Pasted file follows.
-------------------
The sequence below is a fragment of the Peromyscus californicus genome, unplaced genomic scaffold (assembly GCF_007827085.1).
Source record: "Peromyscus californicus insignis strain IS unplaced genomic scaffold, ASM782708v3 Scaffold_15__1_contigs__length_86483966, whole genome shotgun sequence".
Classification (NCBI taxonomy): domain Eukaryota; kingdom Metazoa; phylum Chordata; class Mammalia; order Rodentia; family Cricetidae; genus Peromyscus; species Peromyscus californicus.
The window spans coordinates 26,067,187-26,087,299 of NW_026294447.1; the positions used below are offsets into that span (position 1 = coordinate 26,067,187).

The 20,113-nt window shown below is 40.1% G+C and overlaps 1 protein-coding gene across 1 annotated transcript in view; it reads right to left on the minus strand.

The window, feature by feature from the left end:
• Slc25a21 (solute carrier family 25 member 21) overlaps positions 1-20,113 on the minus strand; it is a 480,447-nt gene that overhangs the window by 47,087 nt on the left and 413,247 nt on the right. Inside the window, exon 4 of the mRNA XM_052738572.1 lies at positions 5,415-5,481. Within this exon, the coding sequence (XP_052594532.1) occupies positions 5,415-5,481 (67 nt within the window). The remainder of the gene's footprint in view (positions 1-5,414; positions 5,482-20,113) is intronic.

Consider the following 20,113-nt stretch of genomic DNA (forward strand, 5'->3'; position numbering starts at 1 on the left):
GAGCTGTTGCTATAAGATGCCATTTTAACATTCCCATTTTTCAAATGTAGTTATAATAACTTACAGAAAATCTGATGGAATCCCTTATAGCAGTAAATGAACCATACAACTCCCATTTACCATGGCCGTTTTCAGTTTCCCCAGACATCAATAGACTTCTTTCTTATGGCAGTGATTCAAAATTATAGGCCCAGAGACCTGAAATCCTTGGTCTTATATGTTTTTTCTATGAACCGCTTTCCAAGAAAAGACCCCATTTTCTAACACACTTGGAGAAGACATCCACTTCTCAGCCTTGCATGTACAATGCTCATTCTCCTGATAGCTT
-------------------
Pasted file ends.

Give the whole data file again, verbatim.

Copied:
The sequence below is a fragment of the Peromyscus californicus genome, unplaced genomic scaffold (assembly GCF_007827085.1).
Source record: "Peromyscus californicus insignis strain IS unplaced genomic scaffold, ASM782708v3 Scaffold_15__1_contigs__length_86483966, whole genome shotgun sequence".
Classification (NCBI taxonomy): domain Eukaryota; kingdom Metazoa; phylum Chordata; class Mammalia; order Rodentia; family Cricetidae; genus Peromyscus; species Peromyscus californicus.
The window spans coordinates 26,067,187-26,087,299 of NW_026294447.1; the positions used below are offsets into that span (position 1 = coordinate 26,067,187).

The 20,113-nt window shown below is 40.1% G+C and overlaps 1 protein-coding gene across 1 annotated transcript in view; it reads right to left on the minus strand.

The window, feature by feature from the left end:
• Slc25a21 (solute carrier family 25 member 21) overlaps positions 1-20,113 on the minus strand; it is a 480,447-nt gene that overhangs the window by 47,087 nt on the left and 413,247 nt on the right. Inside the window, exon 4 of the mRNA XM_052738572.1 lies at positions 5,415-5,481. Within this exon, the coding sequence (XP_052594532.1) occupies positions 5,415-5,481 (67 nt within the window). The remainder of the gene's footprint in view (positions 1-5,414; positions 5,482-20,113) is intronic.

Consider the following 20,113-nt stretch of genomic DNA (forward strand, 5'->3'; position numbering starts at 1 on the left):
GAGCTGTTGCTATAAGATGCCATTTTAACATTCCCATTTTTCAAATGTAGTTATAATAACTTACAGAAAATCTGATGGAATCCCTTATAGCAGTAAATGAACCATACAACTCCCATTTACCATGGCCGTTTTCAGTTTCCCCAGACATCAATAGACTTCTTTCTTATGGCAGTGATTCAAAATTATAGGCCCAGAGACCTGAAATCCTTGGTCTTATATGTTTTTTCTATGAACCGCTTTCCAAGAAAAGACCCCATTTTCTAACACACTTGGAGAAGACATCCACTTCTCAGCCTTGCATGTACAATGCTCATTCTCCTGATAGCTT